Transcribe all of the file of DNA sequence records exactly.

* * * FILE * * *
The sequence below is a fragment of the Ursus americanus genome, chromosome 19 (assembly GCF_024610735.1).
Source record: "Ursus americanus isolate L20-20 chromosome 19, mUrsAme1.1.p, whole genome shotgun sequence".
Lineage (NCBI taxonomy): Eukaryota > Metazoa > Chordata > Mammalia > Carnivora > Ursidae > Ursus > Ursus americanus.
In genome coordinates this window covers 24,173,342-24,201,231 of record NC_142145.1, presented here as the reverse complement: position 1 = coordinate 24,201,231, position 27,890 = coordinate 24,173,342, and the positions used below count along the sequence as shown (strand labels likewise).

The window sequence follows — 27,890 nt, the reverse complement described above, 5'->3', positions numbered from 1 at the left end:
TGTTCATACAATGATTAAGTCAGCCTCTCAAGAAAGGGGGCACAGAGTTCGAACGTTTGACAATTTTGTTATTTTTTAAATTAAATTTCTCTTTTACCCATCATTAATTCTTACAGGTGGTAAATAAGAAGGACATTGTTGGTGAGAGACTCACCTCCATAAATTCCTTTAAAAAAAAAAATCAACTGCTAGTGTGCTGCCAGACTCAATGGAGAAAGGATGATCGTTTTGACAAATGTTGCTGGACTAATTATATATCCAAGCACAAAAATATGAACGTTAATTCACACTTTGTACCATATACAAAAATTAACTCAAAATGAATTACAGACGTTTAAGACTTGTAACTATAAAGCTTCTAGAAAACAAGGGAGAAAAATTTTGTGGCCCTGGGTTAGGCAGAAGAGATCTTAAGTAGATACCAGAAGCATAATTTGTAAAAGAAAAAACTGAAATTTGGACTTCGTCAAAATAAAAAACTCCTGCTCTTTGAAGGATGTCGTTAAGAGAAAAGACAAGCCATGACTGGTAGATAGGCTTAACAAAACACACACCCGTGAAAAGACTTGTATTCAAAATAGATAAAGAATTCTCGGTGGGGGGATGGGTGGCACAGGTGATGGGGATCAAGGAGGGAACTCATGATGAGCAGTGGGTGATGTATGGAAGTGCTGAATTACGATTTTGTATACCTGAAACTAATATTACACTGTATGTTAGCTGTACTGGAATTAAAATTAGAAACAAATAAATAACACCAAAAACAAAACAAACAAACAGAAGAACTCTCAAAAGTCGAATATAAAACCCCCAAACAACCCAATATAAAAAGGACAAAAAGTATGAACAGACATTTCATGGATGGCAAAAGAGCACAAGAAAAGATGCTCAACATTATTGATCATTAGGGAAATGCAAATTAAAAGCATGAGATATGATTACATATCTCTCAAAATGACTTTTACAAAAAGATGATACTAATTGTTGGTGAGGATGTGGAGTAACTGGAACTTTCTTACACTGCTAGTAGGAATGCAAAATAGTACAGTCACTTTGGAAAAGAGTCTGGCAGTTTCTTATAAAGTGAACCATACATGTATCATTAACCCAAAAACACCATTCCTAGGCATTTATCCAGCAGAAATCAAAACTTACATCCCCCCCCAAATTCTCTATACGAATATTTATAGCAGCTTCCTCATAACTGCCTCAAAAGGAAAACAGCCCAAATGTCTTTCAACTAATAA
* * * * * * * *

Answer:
The sequence below is a fragment of the Ursus americanus genome, chromosome 19 (assembly GCF_024610735.1).
Source record: "Ursus americanus isolate L20-20 chromosome 19, mUrsAme1.1.p, whole genome shotgun sequence".
Lineage (NCBI taxonomy): Eukaryota > Metazoa > Chordata > Mammalia > Carnivora > Ursidae > Ursus > Ursus americanus.
In genome coordinates this window covers 24,173,342-24,201,231 of record NC_142145.1, presented here as the reverse complement: position 1 = coordinate 24,201,231, position 27,890 = coordinate 24,173,342, and the positions used below count along the sequence as shown (strand labels likewise).

The window sequence follows — 27,890 nt, the reverse complement described above, 5'->3', positions numbered from 1 at the left end:
TGTTCATACAATGATTAAGTCAGCCTCTCAAGAAAGGGGGCACAGAGTTCGAACGTTTGACAATTTTGTTATTTTTTAAATTAAATTTCTCTTTTACCCATCATTAATTCTTACAGGTGGTAAATAAGAAGGACATTGTTGGTGAGAGACTCACCTCCATAAATTCCTTTAAAAAAAAAAATCAACTGCTAGTGTGCTGCCAGACTCAATGGAGAAAGGATGATCGTTTTGACAAATGTTGCTGGACTAATTATATATCCAAGCACAAAAATATGAACGTTAATTCACACTTTGTACCATATACAAAAATTAACTCAAAATGAATTACAGACGTTTAAGACTTGTAACTATAAAGCTTCTAGAAAACAAGGGAGAAAAATTTTGTGGCCCTGGGTTAGGCAGAAGAGATCTTAAGTAGATACCAGAAGCATAATTTGTAAAAGAAAAAACTGAAATTTGGACTTCGTCAAAATAAAAAACTCCTGCTCTTTGAAGGATGTCGTTAAGAGAAAAGACAAGCCATGACTGGTAGATAGGCTTAACAAAACACACACCCGTGAAAAGACTTGTATTCAAAATAGATAAAGAATTCTCGGTGGGGGGATGGGTGGCACAGGTGATGGGGATCAAGGAGGGAACTCATGATGAGCAGTGGGTGATGTATGGAAGTGCTGAATTACGATTTTGTATACCTGAAACTAATATTACACTGTATGTTAGCTGTACTGGAATTAAAATTAGAAACAAATAAATAACACCAAAAACAAAACAAACAAACAGAAGAACTCTCAAAAGTCGAATATAAAACCCCCAAACAACCCAATATAAAAAGGACAAAAAGTATGAACAGACATTTCATGGATGGCAAAAGAGCACAAGAAAAGATGCTCAACATTATTGATCATTAGGGAAATGCAAATTAAAAGCATGAGATATGATTACATATCTCTCAAAATGACTTTTACAAAAAGATGATACTAATTGTTGGTGAGGATGTGGAGTAACTGGAACTTTCTTACACTGCTAGTAGGAATGCAAAATAGTACAGTCACTTTGGAAAAGAGTCTGGCAGTTTCTTATAAAGTGAACCATACATGTATCATTAACCCAAAAACACCATTCCTAGGCATTTATCCAGCAGAAATCAAAACTTACATCCCCCCCCAAATTCTCTATACGAATATTTATAGCAGCTTCCTCATAACTGCCTCAAAAGGAAAACAGCCCAAATGTCTTTCAACTAATAA